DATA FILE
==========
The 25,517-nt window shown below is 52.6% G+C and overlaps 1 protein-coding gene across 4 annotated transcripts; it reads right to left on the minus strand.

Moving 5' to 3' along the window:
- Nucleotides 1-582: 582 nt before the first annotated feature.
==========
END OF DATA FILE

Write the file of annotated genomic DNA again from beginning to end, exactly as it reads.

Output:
The 25,517-nt window shown below is 52.6% G+C and overlaps 1 protein-coding gene across 4 annotated transcripts; it reads right to left on the minus strand.

Moving 5' to 3' along the window:
- Nucleotides 1-582: 582 nt before the first annotated feature.